Bill Dally, Chief Scientist at GPU juggernaut NVIDIA, was awarded top honors by the IEEE Computer Society and the Association for Computing Machinery [ACM] for his work in computer architecture. Dally was honored by the two organizations with the Eckert-Mauchly Award for his work in parallel computing architectures.
This wonderful recognition reflects how Bill’s pioneering work in parallel processing is on its way to revolutionizing computing,” said Jen-Hsun Huang, NVIDIA CEO and president. “We are delighted to have the benefits of his singular talent as we endeavor through our GPUs to bring parallel computing to the world.”
Previous award winners include the likes of Seymour Cray, David Patterson and John Hennessy. It goes without saying that Dally sits high on a very short list.
In recognizing Dally for his achievements, the ACM and IEEE wrote: “Early in his career, Dally recognized the limitations of serial or sequential processing to cope with the increasing need for processing power in order to solve complex computational problems. He perceived the ability of parallel processing, in which many processing cores, each optimized for efficiency, can work together to solve a problem.”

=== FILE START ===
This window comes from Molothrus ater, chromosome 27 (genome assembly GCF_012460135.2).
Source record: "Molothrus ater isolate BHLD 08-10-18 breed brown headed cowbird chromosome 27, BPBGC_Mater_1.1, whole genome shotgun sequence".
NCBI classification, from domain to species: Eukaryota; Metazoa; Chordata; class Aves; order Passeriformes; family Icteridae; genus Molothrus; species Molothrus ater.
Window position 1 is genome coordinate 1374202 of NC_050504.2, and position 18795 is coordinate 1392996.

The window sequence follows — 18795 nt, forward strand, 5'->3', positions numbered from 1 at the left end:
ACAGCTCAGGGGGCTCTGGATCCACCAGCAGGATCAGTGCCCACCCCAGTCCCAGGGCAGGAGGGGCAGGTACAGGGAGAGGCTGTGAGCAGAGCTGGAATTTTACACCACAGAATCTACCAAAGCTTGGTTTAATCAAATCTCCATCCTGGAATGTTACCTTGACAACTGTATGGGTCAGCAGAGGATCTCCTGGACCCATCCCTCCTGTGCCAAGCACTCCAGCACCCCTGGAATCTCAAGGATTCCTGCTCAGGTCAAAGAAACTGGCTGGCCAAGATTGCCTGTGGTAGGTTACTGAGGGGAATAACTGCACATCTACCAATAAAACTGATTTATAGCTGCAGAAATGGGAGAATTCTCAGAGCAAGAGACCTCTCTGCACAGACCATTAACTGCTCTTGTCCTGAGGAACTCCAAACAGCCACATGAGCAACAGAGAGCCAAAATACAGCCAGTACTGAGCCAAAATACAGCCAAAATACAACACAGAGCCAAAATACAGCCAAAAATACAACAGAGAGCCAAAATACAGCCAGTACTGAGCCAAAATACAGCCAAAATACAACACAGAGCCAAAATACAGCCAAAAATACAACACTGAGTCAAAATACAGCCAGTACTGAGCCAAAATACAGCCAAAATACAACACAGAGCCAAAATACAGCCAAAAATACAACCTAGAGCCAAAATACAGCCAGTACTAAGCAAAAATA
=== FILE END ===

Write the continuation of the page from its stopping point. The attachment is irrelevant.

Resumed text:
The organizations note: “Dally developed the system and network architecture, signaling, routing, and synchronization technology that is found in most large parallel computers today. He also introduced the Imagine processor, which employs stream processing architecture, providing high-performance computing with power, speed, and efficiency.”
Dally will receive the award at the International Symposium on Computer Architecture which will take place June 19-23, in Saint-Malo, France. With over 200 papers and over 75 patents, Dally has put in more than his fare share of research effort in our little niche of technology.
Having shared a table with Dally at a recent high performance computing architecture consortium, he’s an incredibly charismatic and interesting individual. For the young guns of HPC in the audience, take notice.